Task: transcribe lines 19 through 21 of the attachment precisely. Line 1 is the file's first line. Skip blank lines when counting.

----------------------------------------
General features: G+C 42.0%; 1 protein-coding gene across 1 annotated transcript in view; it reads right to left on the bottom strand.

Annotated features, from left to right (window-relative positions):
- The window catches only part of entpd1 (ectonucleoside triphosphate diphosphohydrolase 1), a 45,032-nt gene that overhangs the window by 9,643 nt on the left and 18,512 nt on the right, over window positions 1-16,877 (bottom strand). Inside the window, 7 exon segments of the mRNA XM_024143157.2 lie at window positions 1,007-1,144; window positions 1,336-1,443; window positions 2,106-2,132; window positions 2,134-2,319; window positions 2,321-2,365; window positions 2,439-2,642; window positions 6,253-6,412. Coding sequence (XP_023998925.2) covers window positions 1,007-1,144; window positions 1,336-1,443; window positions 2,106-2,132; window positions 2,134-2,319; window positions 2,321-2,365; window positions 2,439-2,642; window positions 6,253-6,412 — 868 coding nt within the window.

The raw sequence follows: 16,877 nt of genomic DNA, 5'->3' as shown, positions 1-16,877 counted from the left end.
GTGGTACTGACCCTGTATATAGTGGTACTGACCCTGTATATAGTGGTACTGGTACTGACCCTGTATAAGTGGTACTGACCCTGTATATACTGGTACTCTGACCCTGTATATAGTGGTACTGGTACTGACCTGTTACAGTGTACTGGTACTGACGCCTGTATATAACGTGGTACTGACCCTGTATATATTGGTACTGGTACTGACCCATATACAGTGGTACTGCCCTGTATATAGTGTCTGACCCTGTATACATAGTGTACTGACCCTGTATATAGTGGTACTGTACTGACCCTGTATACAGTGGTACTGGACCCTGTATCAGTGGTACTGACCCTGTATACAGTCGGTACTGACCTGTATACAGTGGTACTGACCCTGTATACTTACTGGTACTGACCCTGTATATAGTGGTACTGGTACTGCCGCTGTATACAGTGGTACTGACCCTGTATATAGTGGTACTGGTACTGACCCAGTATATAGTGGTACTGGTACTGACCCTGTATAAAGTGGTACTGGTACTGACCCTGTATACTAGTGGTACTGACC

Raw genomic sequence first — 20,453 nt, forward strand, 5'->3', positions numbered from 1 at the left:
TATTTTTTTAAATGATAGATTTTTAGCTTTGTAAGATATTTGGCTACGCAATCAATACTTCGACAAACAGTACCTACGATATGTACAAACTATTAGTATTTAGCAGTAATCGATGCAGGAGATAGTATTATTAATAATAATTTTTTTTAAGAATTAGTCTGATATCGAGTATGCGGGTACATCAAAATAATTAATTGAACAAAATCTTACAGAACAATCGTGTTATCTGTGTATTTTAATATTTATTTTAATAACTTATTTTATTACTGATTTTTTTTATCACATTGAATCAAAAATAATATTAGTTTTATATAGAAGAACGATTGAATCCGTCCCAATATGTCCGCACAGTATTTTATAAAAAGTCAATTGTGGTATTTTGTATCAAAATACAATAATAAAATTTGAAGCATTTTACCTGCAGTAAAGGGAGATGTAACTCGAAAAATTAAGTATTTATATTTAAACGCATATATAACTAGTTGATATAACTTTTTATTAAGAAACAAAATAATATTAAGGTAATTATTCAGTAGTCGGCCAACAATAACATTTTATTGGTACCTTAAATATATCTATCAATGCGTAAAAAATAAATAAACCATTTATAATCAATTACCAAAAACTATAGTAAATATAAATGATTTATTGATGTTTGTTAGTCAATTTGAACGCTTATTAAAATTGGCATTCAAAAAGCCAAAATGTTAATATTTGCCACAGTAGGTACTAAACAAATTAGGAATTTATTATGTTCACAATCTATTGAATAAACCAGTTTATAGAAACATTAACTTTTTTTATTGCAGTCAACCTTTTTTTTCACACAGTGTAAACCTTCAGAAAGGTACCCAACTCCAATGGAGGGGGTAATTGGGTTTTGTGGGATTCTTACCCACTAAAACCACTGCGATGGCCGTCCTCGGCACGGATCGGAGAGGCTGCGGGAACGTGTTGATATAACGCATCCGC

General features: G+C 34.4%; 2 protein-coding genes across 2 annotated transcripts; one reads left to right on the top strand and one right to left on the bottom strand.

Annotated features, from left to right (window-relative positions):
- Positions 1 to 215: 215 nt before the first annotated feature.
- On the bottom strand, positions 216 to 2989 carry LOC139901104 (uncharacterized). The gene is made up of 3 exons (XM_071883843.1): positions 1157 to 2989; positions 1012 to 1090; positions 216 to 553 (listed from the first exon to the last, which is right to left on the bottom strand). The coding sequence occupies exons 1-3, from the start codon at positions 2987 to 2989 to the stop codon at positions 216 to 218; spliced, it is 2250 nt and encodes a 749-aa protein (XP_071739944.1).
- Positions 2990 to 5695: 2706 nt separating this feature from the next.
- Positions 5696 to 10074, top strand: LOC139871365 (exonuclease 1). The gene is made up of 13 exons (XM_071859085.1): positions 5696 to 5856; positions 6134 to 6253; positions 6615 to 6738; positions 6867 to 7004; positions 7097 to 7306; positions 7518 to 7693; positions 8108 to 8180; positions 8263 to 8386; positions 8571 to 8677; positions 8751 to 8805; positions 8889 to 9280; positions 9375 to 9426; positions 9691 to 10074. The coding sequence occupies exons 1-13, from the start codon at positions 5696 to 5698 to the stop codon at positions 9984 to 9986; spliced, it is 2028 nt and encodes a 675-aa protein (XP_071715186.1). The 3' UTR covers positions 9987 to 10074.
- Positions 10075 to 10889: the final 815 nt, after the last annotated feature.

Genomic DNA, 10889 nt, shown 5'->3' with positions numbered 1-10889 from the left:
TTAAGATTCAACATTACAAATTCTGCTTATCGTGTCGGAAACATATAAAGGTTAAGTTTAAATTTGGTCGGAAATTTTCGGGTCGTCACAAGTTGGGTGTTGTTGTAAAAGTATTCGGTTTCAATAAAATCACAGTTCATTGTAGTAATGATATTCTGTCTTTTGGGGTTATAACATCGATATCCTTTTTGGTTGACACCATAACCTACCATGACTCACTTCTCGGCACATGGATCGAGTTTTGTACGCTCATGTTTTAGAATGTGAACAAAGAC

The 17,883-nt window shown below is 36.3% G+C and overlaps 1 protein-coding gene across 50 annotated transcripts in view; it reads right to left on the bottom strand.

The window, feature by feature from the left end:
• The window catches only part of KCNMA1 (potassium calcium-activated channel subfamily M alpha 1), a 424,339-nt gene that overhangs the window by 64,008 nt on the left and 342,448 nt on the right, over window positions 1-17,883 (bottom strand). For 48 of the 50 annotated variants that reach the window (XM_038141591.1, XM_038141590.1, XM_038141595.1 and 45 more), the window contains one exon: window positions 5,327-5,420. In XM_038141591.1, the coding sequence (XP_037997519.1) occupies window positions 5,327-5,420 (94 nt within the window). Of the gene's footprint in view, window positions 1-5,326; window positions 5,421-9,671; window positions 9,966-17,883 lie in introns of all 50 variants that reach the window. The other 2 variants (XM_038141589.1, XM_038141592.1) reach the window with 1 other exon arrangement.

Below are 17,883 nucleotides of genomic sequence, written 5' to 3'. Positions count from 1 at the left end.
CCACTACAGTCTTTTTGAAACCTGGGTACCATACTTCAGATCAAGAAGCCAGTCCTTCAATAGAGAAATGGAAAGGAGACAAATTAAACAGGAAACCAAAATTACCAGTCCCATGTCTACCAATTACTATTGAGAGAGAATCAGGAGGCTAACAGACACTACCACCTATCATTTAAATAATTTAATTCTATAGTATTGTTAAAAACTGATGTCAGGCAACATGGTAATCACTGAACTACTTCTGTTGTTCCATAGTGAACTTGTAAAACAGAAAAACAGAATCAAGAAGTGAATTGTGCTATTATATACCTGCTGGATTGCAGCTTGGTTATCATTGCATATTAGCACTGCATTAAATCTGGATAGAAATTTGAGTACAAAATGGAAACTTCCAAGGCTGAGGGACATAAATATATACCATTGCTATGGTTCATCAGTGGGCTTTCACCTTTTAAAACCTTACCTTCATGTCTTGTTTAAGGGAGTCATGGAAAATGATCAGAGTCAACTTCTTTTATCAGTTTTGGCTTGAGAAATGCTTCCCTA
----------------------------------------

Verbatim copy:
• The window catches only part of KCNMA1 (potassium calcium-activated channel subfamily M alpha 1), a 424,339-nt gene that overhangs the window by 64,008 nt on the left and 342,448 nt on the right, over window positions 1-17,883 (bottom strand). For 48 of the 50 annotated variants that reach the window (XM_038141591.1, XM_038141590.1, XM_038141595.1 and 45 more), the window contains one exon: window positions 5,327-5,420. In XM_038141591.1, the coding sequence (XP_037997519.1) occupies window positions 5,327-5,420 (94 nt within the window). Of the gene's footprint in view, window positions 1-5,326; window positions 5,421-9,671; window positions 9,966-17,883 lie in introns of all 50 variants that reach the window. The other 2 variants (XM_038141589.1, XM_038141592.1) reach the window with 1 other exon arrangement.

Below are 17,883 nucleotides of genomic sequence, written 5' to 3'. Positions count from 1 at the left end.
CCACTACAGTCTTTTTGAAACCTGGGTACCATACTTCAGATCAAGAAGCCAGTCCTTCAATAGAGAAATGGAAAGGAGACAAATTAAACAGGAAACCAAAATTACCAGTCCCATGTCTACCAATTACTATTGAGAGAGAATCAGGAGGCTAACAGACACTACCACCTATCATTTAAATAATTTAATTCTATAGTATTGTTAAAAACTGATGTCAGGCAACATGGTAATCACTGAACTACTTCTGTTGTTCCATAGTGAACTTGTAAAACAGAAAAACAGAATCAAGAAGTGAATTGTGCTATTATATACCTGCTGGATTGCAGCTTGGTTATCATTGCATATTAGCACTGCATTAAATCTGGATAGAAATTTGAGTACAAAATGGAAACTTCCAAGGCTGAGGGACATAAATATATACCATTGCTATGGTTCATCAGTGGGCTTTCACCTTTTAAAACCTTACCTTCATGTCTTGTTTAAGGGAGTCATGGAAAATGATCAGAGTCAACTTCTTTTATCAGTTTTGGCTTGAGAAATGCTTCCCTA